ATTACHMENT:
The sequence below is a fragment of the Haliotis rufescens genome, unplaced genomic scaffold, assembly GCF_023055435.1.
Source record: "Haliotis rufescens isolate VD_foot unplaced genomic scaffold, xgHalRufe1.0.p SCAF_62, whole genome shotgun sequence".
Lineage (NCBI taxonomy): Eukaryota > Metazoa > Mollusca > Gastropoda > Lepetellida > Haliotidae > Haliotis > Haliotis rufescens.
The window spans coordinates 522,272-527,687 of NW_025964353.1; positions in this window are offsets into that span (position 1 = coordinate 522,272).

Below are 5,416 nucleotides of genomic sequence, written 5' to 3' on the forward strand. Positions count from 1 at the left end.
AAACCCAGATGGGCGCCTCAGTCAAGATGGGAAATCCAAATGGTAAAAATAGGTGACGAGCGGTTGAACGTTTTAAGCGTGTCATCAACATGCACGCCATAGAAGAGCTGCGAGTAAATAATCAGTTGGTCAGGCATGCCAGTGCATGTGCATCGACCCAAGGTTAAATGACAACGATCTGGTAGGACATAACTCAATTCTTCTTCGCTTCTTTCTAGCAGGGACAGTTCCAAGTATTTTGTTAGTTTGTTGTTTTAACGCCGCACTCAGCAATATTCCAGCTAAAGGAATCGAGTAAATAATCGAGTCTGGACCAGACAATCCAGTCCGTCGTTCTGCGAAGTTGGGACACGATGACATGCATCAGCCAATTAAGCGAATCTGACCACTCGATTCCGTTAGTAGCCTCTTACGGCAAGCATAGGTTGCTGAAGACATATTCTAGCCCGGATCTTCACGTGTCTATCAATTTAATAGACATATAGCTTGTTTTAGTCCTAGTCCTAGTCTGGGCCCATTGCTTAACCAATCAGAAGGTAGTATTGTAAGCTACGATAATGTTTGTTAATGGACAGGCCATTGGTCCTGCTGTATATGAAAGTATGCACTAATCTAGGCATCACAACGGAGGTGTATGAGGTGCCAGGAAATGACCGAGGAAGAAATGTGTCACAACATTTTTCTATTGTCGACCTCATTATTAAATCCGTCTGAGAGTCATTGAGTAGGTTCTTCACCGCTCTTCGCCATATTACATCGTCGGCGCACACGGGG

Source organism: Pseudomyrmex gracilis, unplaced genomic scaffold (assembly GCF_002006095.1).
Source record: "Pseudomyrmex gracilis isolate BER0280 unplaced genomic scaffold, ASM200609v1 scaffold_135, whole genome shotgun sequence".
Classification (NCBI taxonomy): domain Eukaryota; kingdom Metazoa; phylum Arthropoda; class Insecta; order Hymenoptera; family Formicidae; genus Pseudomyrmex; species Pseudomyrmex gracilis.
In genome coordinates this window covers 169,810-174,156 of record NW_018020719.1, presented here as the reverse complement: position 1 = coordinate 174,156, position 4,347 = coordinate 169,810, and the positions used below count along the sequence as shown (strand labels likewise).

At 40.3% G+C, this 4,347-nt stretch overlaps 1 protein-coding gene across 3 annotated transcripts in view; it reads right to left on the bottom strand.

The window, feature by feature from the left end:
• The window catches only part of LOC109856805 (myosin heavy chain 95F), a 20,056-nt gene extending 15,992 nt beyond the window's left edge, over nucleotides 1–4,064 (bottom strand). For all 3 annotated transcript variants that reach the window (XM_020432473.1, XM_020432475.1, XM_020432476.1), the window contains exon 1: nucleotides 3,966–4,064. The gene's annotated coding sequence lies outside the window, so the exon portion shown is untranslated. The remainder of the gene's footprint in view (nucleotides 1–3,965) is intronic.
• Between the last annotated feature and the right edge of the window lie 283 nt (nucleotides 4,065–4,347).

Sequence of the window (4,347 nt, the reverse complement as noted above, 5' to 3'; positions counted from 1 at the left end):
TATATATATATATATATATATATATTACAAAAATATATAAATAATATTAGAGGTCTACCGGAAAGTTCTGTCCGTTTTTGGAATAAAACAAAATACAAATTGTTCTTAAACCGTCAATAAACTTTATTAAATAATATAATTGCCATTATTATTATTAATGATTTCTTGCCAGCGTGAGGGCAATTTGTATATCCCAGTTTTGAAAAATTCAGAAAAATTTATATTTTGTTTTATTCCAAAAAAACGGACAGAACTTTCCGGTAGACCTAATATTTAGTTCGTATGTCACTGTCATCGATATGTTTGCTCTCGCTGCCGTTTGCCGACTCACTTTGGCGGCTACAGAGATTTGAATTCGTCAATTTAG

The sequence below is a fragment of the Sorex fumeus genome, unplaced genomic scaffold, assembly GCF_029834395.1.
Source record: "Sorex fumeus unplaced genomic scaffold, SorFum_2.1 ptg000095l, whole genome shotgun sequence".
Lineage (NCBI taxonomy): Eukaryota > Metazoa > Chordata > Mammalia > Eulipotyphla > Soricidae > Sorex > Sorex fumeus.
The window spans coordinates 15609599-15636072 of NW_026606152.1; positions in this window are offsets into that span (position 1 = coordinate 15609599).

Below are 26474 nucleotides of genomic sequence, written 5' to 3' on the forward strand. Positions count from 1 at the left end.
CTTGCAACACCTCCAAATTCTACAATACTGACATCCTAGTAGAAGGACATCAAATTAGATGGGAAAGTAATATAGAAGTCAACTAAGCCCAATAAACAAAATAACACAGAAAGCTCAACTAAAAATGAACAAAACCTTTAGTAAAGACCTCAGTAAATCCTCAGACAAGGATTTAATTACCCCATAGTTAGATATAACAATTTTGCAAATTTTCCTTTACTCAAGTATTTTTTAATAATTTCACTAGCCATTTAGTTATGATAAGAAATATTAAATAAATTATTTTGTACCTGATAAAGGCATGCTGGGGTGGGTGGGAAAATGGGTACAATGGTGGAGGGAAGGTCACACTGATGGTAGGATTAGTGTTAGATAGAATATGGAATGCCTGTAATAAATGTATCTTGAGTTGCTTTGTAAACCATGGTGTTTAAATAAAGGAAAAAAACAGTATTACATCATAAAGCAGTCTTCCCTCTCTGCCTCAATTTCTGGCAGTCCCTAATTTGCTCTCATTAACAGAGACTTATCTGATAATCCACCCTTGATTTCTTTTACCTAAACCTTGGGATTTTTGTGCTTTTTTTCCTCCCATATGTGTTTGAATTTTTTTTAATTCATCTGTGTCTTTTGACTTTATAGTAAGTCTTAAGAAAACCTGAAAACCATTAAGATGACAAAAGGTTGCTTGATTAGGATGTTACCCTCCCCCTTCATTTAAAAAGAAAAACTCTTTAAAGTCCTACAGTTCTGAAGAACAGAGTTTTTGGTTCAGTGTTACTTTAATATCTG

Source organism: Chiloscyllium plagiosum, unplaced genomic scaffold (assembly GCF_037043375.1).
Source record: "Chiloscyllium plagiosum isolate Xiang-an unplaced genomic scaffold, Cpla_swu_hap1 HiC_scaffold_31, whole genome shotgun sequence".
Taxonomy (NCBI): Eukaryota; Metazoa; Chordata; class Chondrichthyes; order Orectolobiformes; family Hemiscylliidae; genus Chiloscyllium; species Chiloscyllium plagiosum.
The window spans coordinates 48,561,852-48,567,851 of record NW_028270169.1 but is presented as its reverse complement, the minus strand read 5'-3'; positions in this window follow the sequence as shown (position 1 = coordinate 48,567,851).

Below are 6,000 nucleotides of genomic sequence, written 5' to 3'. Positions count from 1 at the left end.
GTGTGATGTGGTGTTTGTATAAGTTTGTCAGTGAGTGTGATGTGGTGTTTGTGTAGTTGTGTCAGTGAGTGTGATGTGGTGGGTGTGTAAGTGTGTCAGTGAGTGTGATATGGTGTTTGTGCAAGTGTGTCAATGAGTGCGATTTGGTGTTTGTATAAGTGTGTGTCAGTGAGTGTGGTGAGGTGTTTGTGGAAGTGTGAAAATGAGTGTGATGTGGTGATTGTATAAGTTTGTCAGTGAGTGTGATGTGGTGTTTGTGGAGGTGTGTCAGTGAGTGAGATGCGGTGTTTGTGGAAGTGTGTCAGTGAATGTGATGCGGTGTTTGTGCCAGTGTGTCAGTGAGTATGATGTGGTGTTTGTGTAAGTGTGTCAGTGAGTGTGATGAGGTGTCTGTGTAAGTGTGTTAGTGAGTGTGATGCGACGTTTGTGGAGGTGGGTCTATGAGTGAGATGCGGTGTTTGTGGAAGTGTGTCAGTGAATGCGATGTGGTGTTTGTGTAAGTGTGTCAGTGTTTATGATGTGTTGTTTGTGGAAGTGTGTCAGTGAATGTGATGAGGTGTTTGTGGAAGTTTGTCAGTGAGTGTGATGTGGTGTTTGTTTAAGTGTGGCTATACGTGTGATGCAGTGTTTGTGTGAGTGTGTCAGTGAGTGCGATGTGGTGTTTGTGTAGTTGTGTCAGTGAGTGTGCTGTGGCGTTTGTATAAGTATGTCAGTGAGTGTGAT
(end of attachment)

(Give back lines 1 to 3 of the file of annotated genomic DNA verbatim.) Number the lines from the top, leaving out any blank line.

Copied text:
The sequence below is a fragment of the Haliotis rufescens genome, unplaced genomic scaffold, assembly GCF_023055435.1.
Source record: "Haliotis rufescens isolate VD_foot unplaced genomic scaffold, xgHalRufe1.0.p SCAF_62, whole genome shotgun sequence".
Lineage (NCBI taxonomy): Eukaryota > Metazoa > Mollusca > Gastropoda > Lepetellida > Haliotidae > Haliotis > Haliotis rufescens.